We have received numerous calls from concerned clients about the Anthem data breach. If you use Anthem as your health plan provider, you should, by now, have started to assess your own obligations and exposure as a result of the breach. But just because you don’t use Anthem doesn’t mean you aren’t affected by Anthem’s breach. You are. And you should be strengthening your defenses now.  

The Anthem breach is believed to have started with a spear phishing email to employees that delivered malware into Anthem’s system. Spear phishing relies on tricking users into believing the email or link is genuine when it is not. When the email or link can mimic the appearance of a user’s trusted company or friend, it is more likely to succeed in convincing the user to click on links or open attachments that are harmful.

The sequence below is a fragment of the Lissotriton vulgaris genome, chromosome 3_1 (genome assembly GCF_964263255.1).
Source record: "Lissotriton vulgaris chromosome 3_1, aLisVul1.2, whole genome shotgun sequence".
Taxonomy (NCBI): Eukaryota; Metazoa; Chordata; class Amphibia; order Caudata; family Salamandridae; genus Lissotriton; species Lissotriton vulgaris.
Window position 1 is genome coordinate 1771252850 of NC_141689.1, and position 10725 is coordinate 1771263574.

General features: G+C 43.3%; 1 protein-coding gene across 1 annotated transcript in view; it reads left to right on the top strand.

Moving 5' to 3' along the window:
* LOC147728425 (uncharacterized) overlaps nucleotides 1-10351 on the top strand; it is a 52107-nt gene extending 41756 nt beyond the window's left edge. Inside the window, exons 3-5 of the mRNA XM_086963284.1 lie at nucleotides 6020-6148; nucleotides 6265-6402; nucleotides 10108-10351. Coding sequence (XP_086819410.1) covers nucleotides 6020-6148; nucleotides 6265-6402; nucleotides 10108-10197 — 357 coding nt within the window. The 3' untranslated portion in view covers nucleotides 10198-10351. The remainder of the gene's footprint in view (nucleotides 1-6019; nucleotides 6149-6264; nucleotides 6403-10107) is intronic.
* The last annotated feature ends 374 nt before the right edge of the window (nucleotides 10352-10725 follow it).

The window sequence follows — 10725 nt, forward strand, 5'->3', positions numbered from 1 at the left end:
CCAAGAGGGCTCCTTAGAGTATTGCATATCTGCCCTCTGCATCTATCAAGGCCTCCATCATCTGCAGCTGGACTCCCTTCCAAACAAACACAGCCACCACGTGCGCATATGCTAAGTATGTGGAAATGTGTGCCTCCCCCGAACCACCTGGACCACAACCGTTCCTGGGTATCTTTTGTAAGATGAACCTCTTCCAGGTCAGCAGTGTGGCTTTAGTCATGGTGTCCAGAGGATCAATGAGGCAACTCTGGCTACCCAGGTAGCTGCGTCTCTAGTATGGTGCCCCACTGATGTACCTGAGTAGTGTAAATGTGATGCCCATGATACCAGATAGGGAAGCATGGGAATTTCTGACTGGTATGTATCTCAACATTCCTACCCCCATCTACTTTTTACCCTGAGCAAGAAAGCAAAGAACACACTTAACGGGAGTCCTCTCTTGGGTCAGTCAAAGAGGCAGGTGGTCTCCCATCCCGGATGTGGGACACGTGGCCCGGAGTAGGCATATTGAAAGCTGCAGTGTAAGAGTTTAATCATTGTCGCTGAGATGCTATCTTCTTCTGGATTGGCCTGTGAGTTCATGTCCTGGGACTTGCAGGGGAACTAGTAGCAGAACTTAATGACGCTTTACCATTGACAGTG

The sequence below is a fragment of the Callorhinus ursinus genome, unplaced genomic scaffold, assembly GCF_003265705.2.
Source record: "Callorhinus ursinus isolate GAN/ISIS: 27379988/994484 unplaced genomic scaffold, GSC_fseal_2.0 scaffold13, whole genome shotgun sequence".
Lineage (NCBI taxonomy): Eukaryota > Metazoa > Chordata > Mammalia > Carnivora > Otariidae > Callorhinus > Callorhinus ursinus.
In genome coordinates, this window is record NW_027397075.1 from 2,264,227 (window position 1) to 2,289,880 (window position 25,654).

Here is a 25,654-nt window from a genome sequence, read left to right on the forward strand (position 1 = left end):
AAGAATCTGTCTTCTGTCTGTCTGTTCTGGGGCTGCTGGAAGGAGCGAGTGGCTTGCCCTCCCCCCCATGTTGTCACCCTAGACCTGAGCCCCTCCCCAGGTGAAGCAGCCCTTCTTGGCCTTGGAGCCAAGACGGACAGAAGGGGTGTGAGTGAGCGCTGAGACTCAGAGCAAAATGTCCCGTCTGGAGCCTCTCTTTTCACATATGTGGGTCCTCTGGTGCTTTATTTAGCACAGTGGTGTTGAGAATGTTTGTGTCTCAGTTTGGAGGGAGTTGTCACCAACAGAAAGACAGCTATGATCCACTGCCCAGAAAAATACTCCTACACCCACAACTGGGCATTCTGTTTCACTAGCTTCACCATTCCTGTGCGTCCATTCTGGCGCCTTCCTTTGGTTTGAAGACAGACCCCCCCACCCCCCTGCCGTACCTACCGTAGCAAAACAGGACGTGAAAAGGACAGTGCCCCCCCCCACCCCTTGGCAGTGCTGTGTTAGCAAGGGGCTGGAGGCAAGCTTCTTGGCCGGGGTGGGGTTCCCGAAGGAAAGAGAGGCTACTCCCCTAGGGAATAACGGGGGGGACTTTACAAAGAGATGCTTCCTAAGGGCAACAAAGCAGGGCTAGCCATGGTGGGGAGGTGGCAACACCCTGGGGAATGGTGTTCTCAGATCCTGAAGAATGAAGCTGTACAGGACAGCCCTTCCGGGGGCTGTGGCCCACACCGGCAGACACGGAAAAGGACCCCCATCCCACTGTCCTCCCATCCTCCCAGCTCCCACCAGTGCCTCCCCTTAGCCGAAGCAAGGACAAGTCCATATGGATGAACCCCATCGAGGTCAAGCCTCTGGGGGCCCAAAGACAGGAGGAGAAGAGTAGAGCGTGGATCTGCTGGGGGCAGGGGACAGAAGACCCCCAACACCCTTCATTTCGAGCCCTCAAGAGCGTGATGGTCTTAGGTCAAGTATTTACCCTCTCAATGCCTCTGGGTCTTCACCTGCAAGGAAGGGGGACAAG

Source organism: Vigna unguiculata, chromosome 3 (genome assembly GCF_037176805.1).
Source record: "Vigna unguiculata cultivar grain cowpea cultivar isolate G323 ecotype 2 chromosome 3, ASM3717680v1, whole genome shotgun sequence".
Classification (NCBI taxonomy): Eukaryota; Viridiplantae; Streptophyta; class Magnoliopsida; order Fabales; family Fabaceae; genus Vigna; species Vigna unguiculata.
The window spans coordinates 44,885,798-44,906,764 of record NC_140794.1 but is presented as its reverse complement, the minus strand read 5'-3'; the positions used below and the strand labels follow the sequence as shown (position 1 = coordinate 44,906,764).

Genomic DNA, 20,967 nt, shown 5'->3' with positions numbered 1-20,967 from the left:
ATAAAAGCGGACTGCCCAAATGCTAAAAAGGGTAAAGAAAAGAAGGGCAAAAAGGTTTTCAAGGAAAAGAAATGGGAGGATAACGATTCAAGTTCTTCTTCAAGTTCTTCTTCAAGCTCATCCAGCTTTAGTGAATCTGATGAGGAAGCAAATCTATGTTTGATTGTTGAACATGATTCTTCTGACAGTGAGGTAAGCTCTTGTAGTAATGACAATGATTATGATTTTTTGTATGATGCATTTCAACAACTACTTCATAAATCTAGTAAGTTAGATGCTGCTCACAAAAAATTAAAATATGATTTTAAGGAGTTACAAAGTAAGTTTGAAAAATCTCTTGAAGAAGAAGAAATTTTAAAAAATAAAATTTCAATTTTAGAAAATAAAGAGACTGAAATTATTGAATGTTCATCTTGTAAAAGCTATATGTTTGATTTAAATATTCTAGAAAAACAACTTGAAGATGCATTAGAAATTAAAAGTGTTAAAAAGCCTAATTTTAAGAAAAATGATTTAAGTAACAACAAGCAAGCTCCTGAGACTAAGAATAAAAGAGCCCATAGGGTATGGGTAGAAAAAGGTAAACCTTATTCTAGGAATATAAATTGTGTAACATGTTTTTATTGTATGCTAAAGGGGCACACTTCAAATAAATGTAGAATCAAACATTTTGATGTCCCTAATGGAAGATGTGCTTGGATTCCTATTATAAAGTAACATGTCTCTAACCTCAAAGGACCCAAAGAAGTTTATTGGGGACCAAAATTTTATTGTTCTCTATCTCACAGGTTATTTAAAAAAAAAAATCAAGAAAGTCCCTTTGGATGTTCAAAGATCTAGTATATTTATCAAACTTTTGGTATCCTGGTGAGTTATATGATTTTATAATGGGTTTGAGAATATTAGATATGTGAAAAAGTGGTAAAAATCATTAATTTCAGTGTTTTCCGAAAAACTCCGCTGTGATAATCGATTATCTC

Another data breach was also announced this week. Forbes reported that its "Thoughts for the Day” pop-up screen was the target of a zero-day exploit, which resulted in the infection of thousands of computers linked to blue chip companies from Nov. 28 through Dec. 1, 2014. A zero day exploit is a flaw in an application that has not yet been patched and that allows hackers into the system.

These attacks, and others like them, will spawn more attacks. The data stolen from Anthem and Forbes provides hackers with more tools to target other people. That data can be used, for example, to create spear phishing emails targeting the tens of millions of individuals whose information was stolen. Those individuals may well be your employees, contractors, and vendors. So you need to be ready.

To reduce your risk, you should take the following steps now:

  • Review and update your privacy and security policies.
  • Notify your employees about the risks of cyberattacks and train them to protect your data.
  • Decrease your alert thresholds for identifying cyberattacks.
  • Audit your privacy practices and fill any identified gaps.